Fatty Acid Triheptanoin Comes Up Short for Horses with PSSM

Unlike the positive results obtained in humans with storage diseases, the short chain fatty acid triheptanoin does not appear to be a good fat supplement for horses with polysaccharide storage myopathy (PSSM), reported Stephanie Valberg, DVM, PhD, professor of large animal medicine and director of the University of Minnesota's Equine Center.

PSSM is a form of exertional rhabdomyolysis (ER, tying-up) that is common in Quarter Horses. Affected horses have very high levels of glycogen--a storage form of glucose--in the muscle fibers. (Read more.)

"Feeding a low-starch, fat-supplemented diet that includes corn oil or a high-fat, low-starch (HFLS) commercially prepared feed can decreased the number of episodes of ER in horses with PSSM," relayed Valberg. "To date, the amount and type of fat that is best utilized by horses with PSSM remains unclear."

Triheptanoin is a short, 7-carbon fat that has been used in human medicine to treat such disease as type II glycogen storage disease (such as Pompe's disease).

Valberg and colleagues hypothesized that supplementing triheptanoin in the diet of horses with PSSM might attenuate ER during submaximal exercise.

They tested this theory on eight Quarter Horses diagnosed with PSSM (six mares, one stallion, one gelding, 2-14 years of age).

Four separate isocaloric diets were evaluated in the study: grain, triheptanoin, corn oil, and a HFLS diet (as a negative control). Horses were fed each diet for three weeks. Effect of diet was assessed using a treadmill and blood and muscle specimens were collected before and after exercise.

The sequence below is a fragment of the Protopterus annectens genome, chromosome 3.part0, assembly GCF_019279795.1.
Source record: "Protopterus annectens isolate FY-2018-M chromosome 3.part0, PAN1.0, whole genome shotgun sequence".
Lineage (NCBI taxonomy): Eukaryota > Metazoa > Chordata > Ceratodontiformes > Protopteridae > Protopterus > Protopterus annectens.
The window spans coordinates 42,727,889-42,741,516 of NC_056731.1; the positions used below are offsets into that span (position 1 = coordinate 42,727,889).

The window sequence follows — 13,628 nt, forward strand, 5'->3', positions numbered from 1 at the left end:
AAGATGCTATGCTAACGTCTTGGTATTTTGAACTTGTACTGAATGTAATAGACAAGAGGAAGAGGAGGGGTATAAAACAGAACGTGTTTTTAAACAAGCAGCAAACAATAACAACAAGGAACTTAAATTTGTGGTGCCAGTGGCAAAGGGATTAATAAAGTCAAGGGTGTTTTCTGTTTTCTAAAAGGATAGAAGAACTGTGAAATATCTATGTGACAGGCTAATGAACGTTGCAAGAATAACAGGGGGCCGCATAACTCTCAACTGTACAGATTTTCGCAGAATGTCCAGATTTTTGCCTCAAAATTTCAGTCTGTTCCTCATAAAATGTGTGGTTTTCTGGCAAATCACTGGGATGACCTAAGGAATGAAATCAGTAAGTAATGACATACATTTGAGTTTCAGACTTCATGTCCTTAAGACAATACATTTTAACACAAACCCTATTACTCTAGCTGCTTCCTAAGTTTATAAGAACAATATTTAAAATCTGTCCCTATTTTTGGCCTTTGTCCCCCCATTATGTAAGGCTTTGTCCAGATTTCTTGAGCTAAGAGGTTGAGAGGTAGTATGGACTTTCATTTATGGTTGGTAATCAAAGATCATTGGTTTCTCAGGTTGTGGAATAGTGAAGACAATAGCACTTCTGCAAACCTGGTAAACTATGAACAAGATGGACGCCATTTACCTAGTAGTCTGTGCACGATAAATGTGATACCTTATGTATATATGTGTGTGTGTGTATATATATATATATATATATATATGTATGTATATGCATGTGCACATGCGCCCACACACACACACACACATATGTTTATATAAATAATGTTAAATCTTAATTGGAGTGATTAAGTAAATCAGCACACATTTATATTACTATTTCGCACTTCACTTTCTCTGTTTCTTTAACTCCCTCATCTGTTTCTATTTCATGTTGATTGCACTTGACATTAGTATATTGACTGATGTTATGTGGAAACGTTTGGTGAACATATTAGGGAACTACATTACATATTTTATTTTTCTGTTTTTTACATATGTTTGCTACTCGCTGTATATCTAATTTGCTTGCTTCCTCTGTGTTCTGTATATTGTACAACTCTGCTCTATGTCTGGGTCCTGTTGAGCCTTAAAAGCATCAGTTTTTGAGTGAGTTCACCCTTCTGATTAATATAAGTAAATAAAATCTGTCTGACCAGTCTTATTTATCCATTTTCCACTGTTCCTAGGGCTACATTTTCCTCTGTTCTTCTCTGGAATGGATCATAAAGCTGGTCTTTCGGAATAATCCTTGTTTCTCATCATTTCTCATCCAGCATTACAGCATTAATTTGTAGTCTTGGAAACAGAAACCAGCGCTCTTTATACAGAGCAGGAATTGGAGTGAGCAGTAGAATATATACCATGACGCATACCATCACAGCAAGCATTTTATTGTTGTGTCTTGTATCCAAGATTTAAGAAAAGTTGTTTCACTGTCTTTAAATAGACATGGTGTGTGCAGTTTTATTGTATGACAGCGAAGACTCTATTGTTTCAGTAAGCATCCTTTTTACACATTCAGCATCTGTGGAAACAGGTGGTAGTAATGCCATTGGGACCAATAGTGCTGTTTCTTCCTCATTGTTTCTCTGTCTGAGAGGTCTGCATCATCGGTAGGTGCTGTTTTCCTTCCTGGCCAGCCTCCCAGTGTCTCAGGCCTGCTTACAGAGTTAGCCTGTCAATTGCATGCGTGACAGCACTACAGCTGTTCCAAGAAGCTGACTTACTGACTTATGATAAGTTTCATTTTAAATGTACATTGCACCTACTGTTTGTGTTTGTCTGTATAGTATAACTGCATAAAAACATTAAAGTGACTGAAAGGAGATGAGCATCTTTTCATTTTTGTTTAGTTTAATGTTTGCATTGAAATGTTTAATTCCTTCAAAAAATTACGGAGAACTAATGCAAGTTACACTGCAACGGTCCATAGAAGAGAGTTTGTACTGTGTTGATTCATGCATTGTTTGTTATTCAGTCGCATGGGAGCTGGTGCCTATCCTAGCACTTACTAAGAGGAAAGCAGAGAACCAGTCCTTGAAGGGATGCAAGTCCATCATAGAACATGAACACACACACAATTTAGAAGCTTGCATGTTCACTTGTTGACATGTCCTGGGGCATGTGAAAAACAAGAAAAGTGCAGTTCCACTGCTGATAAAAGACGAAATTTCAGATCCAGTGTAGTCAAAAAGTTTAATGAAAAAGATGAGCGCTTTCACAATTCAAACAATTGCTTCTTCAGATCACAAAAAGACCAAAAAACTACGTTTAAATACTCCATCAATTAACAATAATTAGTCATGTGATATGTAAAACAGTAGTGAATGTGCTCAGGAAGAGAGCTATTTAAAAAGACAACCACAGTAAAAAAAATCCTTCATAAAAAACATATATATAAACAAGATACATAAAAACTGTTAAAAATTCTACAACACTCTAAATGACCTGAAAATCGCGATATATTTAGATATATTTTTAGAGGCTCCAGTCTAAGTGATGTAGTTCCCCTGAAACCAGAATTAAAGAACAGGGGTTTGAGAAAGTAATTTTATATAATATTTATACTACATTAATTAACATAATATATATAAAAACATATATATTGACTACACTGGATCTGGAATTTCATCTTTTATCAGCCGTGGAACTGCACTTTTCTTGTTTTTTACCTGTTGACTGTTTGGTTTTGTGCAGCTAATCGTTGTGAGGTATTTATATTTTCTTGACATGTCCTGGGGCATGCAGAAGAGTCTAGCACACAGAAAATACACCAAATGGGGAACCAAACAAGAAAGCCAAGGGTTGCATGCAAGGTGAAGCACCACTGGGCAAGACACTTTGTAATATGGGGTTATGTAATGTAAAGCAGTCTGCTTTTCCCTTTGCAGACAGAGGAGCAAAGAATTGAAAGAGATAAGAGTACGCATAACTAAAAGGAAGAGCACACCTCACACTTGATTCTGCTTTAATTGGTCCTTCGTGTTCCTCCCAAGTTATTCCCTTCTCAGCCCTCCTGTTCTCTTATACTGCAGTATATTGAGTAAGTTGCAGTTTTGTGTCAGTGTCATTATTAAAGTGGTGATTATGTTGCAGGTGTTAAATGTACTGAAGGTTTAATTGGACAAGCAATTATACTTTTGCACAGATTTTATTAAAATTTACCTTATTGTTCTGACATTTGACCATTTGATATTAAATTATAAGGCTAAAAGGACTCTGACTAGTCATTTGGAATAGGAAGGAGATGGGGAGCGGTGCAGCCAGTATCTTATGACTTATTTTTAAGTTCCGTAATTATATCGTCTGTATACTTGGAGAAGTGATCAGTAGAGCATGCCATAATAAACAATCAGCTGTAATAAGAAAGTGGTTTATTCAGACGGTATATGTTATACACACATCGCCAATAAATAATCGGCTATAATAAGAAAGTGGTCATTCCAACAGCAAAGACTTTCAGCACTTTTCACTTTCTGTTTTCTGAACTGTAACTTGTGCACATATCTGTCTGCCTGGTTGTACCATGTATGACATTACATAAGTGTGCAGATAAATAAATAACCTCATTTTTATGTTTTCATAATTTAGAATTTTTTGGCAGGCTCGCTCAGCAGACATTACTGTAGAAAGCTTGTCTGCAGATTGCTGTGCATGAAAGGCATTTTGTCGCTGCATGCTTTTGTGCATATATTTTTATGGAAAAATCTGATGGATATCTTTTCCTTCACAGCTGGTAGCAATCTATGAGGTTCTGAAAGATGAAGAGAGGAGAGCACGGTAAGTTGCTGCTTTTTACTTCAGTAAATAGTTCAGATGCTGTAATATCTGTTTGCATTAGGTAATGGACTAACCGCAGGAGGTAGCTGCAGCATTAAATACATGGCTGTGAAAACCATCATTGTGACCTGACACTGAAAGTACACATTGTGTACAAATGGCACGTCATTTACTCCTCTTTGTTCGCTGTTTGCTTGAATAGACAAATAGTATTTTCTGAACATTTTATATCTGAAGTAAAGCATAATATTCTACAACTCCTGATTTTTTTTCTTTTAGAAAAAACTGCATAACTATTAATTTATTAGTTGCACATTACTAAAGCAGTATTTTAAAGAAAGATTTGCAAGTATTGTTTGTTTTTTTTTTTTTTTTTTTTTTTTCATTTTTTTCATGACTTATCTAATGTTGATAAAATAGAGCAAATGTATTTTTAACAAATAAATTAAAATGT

Some of the key findings were:

  • Exercise intolerance was more common in PSSM horses fed triheptanoin compared to corn oil;
  • Higher creatine kinase (a muscle enzyme) levels were measured in horses fed triheptanoin; and
  • Higher insulin and lower nonesterified fatty acid concentrations blood levels were also measured in horses supplemented with triheptanoin.

"To our surprise, triheptanoin had detrimental effects on PSSM. This fat seems to decrease the availability of nonesterified fatty acids and increase the simulation of glycogen synthesis by insulin," summarized Valberg.

Based on this study, long-chain fatty acids (like those in vegetable oils and the HFLS feed) appear to be the best choice for horses with PSSM.

The study, "Effect of dietary fats with odd or even numbers of carbon atoms on metabolic response and muscle damage with exercise in Quarter Horse-type horses with type 1 polysaccharide storage myopathy," was published in the March 2010 edition of the American Journal of Veterinary Research. The abstract is available for free on PubMed.

About the Author

Stacey Oke, DVM, MSc

Stacey Oke, MSc, DVM, is a practicing veterinarian and freelance medical writer and editor. She is interested in both large and small animals, as well as complementary and alternative medicine. Since 2005, she's worked as a research consultant for nutritional supplement companies, assisted physicians and veterinarians in publishing research articles and textbooks, and written for a number of educational magazines and websites.

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